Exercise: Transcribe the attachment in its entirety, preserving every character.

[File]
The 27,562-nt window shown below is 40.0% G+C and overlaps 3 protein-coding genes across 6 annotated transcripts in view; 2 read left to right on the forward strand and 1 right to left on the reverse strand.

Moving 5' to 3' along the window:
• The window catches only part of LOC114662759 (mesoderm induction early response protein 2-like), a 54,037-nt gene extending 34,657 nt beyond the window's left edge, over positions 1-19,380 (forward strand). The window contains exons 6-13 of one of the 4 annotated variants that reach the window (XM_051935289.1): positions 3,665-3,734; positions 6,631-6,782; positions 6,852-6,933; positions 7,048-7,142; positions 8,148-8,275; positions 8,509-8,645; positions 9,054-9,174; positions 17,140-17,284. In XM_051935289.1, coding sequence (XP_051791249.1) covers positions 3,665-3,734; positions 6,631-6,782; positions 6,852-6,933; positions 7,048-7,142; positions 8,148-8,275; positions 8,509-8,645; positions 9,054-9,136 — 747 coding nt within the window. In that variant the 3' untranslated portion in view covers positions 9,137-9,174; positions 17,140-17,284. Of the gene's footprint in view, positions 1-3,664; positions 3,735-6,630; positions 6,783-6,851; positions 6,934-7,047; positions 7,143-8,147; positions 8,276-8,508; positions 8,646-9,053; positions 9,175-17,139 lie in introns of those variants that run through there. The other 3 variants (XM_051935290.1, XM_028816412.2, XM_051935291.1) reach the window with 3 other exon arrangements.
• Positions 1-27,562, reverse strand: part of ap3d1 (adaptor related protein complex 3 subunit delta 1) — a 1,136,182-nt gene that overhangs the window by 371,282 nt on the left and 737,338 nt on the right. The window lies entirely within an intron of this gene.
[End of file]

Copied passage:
The 27,562-nt window shown below is 40.0% G+C and overlaps 3 protein-coding genes across 6 annotated transcripts in view; 2 read left to right on the forward strand and 1 right to left on the reverse strand.

Moving 5' to 3' along the window:
• The window catches only part of LOC114662759 (mesoderm induction early response protein 2-like), a 54,037-nt gene extending 34,657 nt beyond the window's left edge, over positions 1-19,380 (forward strand). The window contains exons 6-13 of one of the 4 annotated variants that reach the window (XM_051935289.1): positions 3,665-3,734; positions 6,631-6,782; positions 6,852-6,933; positions 7,048-7,142; positions 8,148-8,275; positions 8,509-8,645; positions 9,054-9,174; positions 17,140-17,284. In XM_051935289.1, coding sequence (XP_051791249.1) covers positions 3,665-3,734; positions 6,631-6,782; positions 6,852-6,933; positions 7,048-7,142; positions 8,148-8,275; positions 8,509-8,645; positions 9,054-9,136 — 747 coding nt within the window. In that variant the 3' untranslated portion in view covers positions 9,137-9,174; positions 17,140-17,284. Of the gene's footprint in view, positions 1-3,664; positions 3,735-6,630; positions 6,783-6,851; positions 6,934-7,047; positions 7,143-8,147; positions 8,276-8,508; positions 8,646-9,053; positions 9,175-17,139 lie in introns of those variants that run through there. The other 3 variants (XM_051935290.1, XM_028816412.2, XM_051935291.1) reach the window with 3 other exon arrangements.
• Positions 1-27,562, reverse strand: part of ap3d1 (adaptor related protein complex 3 subunit delta 1) — a 1,136,182-nt gene that overhangs the window by 371,282 nt on the left and 737,338 nt on the right. The window lies entirely within an intron of this gene.